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Sildenafil citrate (Viagra®; Pfeizer US Pharmaceutical Group, New York, NY, USA) is a potent vasodilating agent to treat male erectile dysfunction. Among its adverse effects, hemorrhagic stroke has not been widely reported yet. We present a case of a 33-year-old healthy man who ingested 50 mg sildenafil a half hour before onset of headache, nervousness and speech disturbance. Head computed tomogram of this stuporous man showed huge intracerebral hemorrhage and thick subarachnoid hemorrhage, but angiography failed to disclose any vascular anomalies. Subsequent surgical procedure was followed, and rehabilitation was provided thereafter. Sildenafil seems to act by redistributing arterial blood flow, and concurrent sympathetic hyperactivity, which lead to such hemorrhagic presentation. Extreme caution should be paid on even in a young adult male patient wven without known risk factors.
For a decade, sildenafil citrate (Viagra®; Pfeizer US Pharmaceutical Group, New York, NY, USA) has become one of the top-selling product in the world-wide market for male impotence treatment. Since its first introduction however, numerous adverse effects have been reported, and particular attention should be paid upon when prescription is considered. With regard to intracerebral hemorrhage (ICH), there are only four English written literatures1,4,9,10). All of these cases showed minimal-to-moderate degree hemorrhage with unremarkable recovery.
We experienced a case of massive ICH associated with subarachnoid hemorrhage (SAH) requiring surgical removal. This young male patient did not have any risk factors for hemorrhage. A detailed case report and possible pathophysiologic explanations are presented.
A 33-year-old man was brought in to the Emergency Room for sudden unconsciousness following paroxysmal headache, nervousness and speech disturbance of two-hour duration. Approximately a half hour prior to symptom onset, he ingested one tablet of 50 mg sildenafil citrate to attempt sexual intercourse, but he could not.
Although he was slightly overweight (178 cm, 88 kg), he had been healthy and free of any significant medical history, including arterial hypertension, diabetes, hyperlipidemia, migraine, pre-existing cardiovascular or cerebrovascular diseases. He took no other medications, except episodic common-cold remedies. He had a 15-year history of tobacco smoking (approximately 1 pack per day), and ingested irregular alcohol about two times per week, presumably more than social drinking. He had been married 35 days before this event, and had taken sildenafil citrate 25 mg for two times during recent 2 weeks that were prescribed by a urologist. His wife denied any similar symptoms when used previously.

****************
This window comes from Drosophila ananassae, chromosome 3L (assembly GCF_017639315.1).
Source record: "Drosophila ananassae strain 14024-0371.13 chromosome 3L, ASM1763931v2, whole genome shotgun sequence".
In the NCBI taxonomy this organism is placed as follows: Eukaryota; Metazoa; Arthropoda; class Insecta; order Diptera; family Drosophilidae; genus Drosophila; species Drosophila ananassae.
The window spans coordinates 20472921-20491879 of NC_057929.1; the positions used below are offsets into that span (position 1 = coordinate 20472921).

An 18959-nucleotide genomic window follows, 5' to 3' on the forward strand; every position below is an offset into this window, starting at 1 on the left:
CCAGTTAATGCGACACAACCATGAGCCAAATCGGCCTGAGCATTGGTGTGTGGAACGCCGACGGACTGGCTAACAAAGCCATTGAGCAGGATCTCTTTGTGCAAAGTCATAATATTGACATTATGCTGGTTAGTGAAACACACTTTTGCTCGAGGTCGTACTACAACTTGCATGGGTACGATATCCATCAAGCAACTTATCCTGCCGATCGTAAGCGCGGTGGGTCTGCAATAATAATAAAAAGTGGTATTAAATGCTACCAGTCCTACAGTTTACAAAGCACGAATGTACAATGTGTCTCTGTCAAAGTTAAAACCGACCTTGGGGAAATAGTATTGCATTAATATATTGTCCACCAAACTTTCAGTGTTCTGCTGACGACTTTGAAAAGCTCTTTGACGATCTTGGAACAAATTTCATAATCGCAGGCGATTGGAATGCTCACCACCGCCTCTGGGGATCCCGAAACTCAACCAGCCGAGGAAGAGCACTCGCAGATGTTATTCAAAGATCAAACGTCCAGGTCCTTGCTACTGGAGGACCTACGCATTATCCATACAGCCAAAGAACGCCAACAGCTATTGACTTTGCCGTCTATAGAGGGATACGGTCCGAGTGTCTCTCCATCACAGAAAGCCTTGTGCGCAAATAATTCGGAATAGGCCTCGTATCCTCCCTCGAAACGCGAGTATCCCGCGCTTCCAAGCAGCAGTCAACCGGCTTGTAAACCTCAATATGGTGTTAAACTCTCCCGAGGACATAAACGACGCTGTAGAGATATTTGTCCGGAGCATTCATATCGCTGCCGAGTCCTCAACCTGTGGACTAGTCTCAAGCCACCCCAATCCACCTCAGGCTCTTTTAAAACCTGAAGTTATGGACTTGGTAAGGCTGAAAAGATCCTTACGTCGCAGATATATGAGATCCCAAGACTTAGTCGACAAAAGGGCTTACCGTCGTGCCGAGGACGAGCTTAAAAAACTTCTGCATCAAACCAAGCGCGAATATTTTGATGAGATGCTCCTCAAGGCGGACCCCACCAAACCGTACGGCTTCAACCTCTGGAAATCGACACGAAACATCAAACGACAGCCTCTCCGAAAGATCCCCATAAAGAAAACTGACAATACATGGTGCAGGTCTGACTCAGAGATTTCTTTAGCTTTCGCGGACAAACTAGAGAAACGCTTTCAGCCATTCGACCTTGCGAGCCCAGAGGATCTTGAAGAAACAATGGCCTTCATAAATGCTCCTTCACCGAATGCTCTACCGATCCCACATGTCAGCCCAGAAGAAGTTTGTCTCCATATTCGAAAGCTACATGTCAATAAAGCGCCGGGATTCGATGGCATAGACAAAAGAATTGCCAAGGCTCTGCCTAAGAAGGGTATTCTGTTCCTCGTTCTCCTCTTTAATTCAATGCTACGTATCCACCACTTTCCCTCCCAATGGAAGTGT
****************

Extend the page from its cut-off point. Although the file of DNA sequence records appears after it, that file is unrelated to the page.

On admission, he was profoundly stuporous, densely quapriparetic (Grade 3/Grade 1), and had fully dilated pupils. Vital signs showed high blood pressure of 160/95 mmHg, rapid pulse rate (108/min) and respiration (24/min), and fever up to 38.5 , respectively. Brain computed tomography (CT) showed a huge ICH on the right basal ganglia, intraventricular clots and thick SAH (Fig. 1). A CT angiography and trasnfemoral catheter angiography (TFCA) failed to disclose any vascular lesion on the corresponding hemisphere (Fig. 2).
Because of impending herniation, we hurried him into the operating room for decompression. Following dural reflection, swollen brain was encountered, and prompt temporal corticectomy was conducted to find organizing hematoma. After gentle suction and irrigation of hematoma, the sylvian fissure was widely split to show most course of the right middle cerebral artery (MCA). From distal portion, the MCA was thoroughly inspected up to the proximal MCA, but we could not find any aneurysmal dilatation or other angiomatous lesions. Meticulous hemostasis and expansive duroplasty was done. Skull flap was not covered to control raised intracranial pressure.
Postoperatively, he remained stuporous, but motor function was slightly improved (Grade 5/Grade 1). While in the intensive care unit stay, blood laboratory tests and serologic tests were undertaken, but there were no proven clues for the intracranial bleeding. Afterwards, robust rehabilitation was followed, and cerebrospinal fluid diversion and cranioplasty was performed for delayed hydrocephalus and skull defect, at postoperative 40 days (Fig. 3). At the last follow-up visit, 18 months postoperatively, he regained consciousness, was able to communicate with care givers in restricted extent, but was still hemiparetic (Grade 5/Grade 3) on wheel-chair and dependent for commanding major activities of daily living.